Whistler and Pennell at Sudley House

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Final display of popular etchings of London and New York

Works by two of the most influential and innovative etchers, James McNeill Whistler and Joseph Pennell, go on final display at Sudley House from 5 July 2019 to March 2020.

Whistler and Pennell: Etching the City features more than 30 prints. Together these images capture the changing landscape of two major cities, New York and London in the final years of the industrial revolution.

The exhibition travels to Sudley following a popular stint at Lady Lever Art Gallery where it was seen by more than 65,000 people. These fragile works on paper are light-sensitive and can only be displayed for short periods of time to preserve them. The exhibition at Sudley House is likely to be the last time these prints will displayed collectively for the next 10 years

Curator of the exhibition, Alex Patterson said:

“The prints in this exhibition are bursting with detail, showing the bustle and energy of two major cities experiencing extraordinary growth and change. It is fascinating to study the work of two great artists who admired the working life of the metropolis and shared a passion and a belief for the medium of etching.”

“It will also be interesting to consider the exhibition in the context of the Holt family, who prospered as ship owners during the industrial revolution and were avid art collectors, in their family home, Sudley House, full of fantastic artworks and great views over Liverpool.”

The exhibition highlights an important period in the history of etching, known as the Etching Revival. It considers how both artists championed a medium which had been in a state of decline and their motivation to create a new definitive technique and style.

Whistler was one of the most prominent artists of his day, famous for his celebrity, wit and eccentric personality. By 1859 Whistler had made London his home. Fascinated by the bustling working life of the River Thames, he began etching the scenes known as the ‘Thames Set’. Created from 1859, they were immediately popular with art critics and collectors. These fascinating etchings show the hive of activity of life on the river. Ships, sailors, cargo, tides, smoke and warehouses fill the images, and give a sense of how rich the city was in subject matter for an artist keen to experiment and push the boundaries of the medium.  A few years later the Thames was transformed. Many buildings were replaced by new embankments, and the activities of river life changed forever.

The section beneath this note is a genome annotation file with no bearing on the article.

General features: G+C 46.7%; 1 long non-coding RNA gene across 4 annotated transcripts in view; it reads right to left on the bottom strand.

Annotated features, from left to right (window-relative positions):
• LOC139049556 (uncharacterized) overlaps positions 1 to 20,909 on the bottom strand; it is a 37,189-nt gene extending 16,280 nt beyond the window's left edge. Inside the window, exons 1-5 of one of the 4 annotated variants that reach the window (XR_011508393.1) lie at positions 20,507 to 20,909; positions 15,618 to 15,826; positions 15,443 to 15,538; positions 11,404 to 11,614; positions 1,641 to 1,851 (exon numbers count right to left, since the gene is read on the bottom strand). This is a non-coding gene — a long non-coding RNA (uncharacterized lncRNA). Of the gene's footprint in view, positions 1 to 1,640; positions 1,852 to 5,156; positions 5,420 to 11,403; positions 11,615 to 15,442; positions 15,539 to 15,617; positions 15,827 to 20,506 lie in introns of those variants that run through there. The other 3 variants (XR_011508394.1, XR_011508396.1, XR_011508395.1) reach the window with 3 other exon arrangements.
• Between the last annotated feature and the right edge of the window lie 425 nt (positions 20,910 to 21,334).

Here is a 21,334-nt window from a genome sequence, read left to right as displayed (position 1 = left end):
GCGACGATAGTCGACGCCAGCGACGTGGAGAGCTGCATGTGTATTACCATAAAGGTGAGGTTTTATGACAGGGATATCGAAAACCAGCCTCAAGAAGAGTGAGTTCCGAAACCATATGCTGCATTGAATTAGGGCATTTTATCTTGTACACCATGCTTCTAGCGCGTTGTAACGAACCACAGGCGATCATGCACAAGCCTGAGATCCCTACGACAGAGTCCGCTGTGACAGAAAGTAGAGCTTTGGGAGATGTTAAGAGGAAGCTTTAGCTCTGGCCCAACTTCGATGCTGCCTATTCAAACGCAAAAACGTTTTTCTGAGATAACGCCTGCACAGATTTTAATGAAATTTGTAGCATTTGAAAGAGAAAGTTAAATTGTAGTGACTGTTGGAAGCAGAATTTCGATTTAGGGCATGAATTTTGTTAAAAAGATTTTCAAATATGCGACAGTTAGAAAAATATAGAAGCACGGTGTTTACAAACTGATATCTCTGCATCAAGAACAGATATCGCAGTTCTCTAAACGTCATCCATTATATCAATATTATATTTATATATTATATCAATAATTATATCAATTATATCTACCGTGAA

Described as the "pictorial laureate of the last phase of the industrial revolution", Pennell was a leading American printmaker, famous for his etchings of New York City. He travelled to London in 1884 and became Whistler’s life-long friend and trusted biographer. Although born a generation apart, Whistler was the inspiration of Pennell’s life.  

In 1908 Pennell returned to New York. He was astounded by the skyscrapers and how much the skyline had changed. Pennell also recorded the neighbouring steel and oil-works which give great insight into the industries powering the city’s growth.

Made some 50 years earlier, Whistler’s Thames etchings, combined with Pennell’s depictions of New York City record the progress of the industrial revolution on both sides of the Atlantic.

The artists shared an interest in architecture, engineering, industry and production but their perspectives differed. Whistler’s imagery captured the individual characteristics of the city and its workers, opposed to Pennell’s, which provides an impersonal and more distant perspective of an illustrator. This exhibition also explores the lives of both American artists and their motivations for immigrating to Britain in the second half of the 19th century.

The works in this exhibition are drawn entirely from the Walker Art Gallery’s collection of more than 8,000 works on paper, which spans from the early Medieval and Renaissance period to the present day and features works of international significance.

The development of the Whistler and Pennell: Etching the City exhibition was supported by a Jonathan Ruffer Curatorial Research Grant from the Art Fund.

Watermark, an ongoing project to create an online gallery of the Walker’s works on paper, is funded by the Molly Tomlinson Bequests. www.liverpoolmuseums.org.uk/watermark



Notes to Editors

About Sudley House

In Sudley House visitors can see the only surviving Victorian merchant art collections in Britain still hanging in its original location. It is also one of a few period homes in the country decorated in Victorian style, still with many of its original features. Located in the leafy suburbs of south Liverpool, Sudley is the former home of Victorian shipping merchant George Holt, whose passion for art saw him adding some world renowned works to his collection, which can still be seen today. Works on display include paintings by major Pre-Raphaelite artists such as Rossetti, Holman Hunt and Millais, along with paintings by Landseer, Turner, and a group of 18th-century portraits by Gainsborough, Reynolds, Romney and Leighton.

About National Museums Liverpool

National Museums Liverpool comprises eight venues, including some of the most visited museums in England outside of London. Our collections are among the most important and varied in Europe and contain everything from Impressionist paintings and rare beetles to a lifejacket from the Titanic. We attracted more than 4m visitors in 2018. Our venues are the Museum of Liverpool, World Museum, the Walker Art Gallery, Merseyside Maritime Museum, International Slavery Museum, Seized! (UK Border Force National Museum), Sudley House and the Lady Lever Art Gallery.